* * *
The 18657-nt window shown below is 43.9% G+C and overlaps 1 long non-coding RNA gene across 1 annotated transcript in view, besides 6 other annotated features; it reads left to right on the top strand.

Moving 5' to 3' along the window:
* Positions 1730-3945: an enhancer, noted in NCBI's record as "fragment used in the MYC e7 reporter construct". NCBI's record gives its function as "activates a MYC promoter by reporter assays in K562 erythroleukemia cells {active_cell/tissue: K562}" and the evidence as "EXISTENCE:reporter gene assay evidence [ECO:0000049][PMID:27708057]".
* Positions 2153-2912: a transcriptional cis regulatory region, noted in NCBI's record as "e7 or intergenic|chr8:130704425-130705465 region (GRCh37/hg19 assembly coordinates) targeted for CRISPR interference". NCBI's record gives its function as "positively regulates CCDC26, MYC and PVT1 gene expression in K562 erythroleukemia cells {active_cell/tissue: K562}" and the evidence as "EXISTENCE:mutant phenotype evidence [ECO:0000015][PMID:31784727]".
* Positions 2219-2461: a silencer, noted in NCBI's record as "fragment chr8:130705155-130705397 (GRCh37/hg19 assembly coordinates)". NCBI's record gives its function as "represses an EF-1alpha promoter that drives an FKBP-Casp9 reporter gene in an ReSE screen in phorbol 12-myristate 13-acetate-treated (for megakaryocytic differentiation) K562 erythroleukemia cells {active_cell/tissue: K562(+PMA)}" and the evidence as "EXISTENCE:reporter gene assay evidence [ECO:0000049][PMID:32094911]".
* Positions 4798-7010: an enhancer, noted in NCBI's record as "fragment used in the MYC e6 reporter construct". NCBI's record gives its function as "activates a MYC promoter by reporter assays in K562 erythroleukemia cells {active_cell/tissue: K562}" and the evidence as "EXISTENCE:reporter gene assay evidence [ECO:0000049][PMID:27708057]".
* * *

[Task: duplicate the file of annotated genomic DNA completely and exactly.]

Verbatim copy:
The 18657-nt window shown below is 43.9% G+C and overlaps 1 long non-coding RNA gene across 1 annotated transcript in view, besides 6 other annotated features; it reads left to right on the top strand.

Moving 5' to 3' along the window:
* Positions 1730-3945: an enhancer, noted in NCBI's record as "fragment used in the MYC e7 reporter construct". NCBI's record gives its function as "activates a MYC promoter by reporter assays in K562 erythroleukemia cells {active_cell/tissue: K562}" and the evidence as "EXISTENCE:reporter gene assay evidence [ECO:0000049][PMID:27708057]".
* Positions 2153-2912: a transcriptional cis regulatory region, noted in NCBI's record as "e7 or intergenic|chr8:130704425-130705465 region (GRCh37/hg19 assembly coordinates) targeted for CRISPR interference". NCBI's record gives its function as "positively regulates CCDC26, MYC and PVT1 gene expression in K562 erythroleukemia cells {active_cell/tissue: K562}" and the evidence as "EXISTENCE:mutant phenotype evidence [ECO:0000015][PMID:31784727]".
* Positions 2219-2461: a silencer, noted in NCBI's record as "fragment chr8:130705155-130705397 (GRCh37/hg19 assembly coordinates)". NCBI's record gives its function as "represses an EF-1alpha promoter that drives an FKBP-Casp9 reporter gene in an ReSE screen in phorbol 12-myristate 13-acetate-treated (for megakaryocytic differentiation) K562 erythroleukemia cells {active_cell/tissue: K562(+PMA)}" and the evidence as "EXISTENCE:reporter gene assay evidence [ECO:0000049][PMID:32094911]".
* Positions 4798-7010: an enhancer, noted in NCBI's record as "fragment used in the MYC e6 reporter construct". NCBI's record gives its function as "activates a MYC promoter by reporter assays in K562 erythroleukemia cells {active_cell/tissue: K562}" and the evidence as "EXISTENCE:reporter gene assay evidence [ECO:0000049][PMID:27708057]".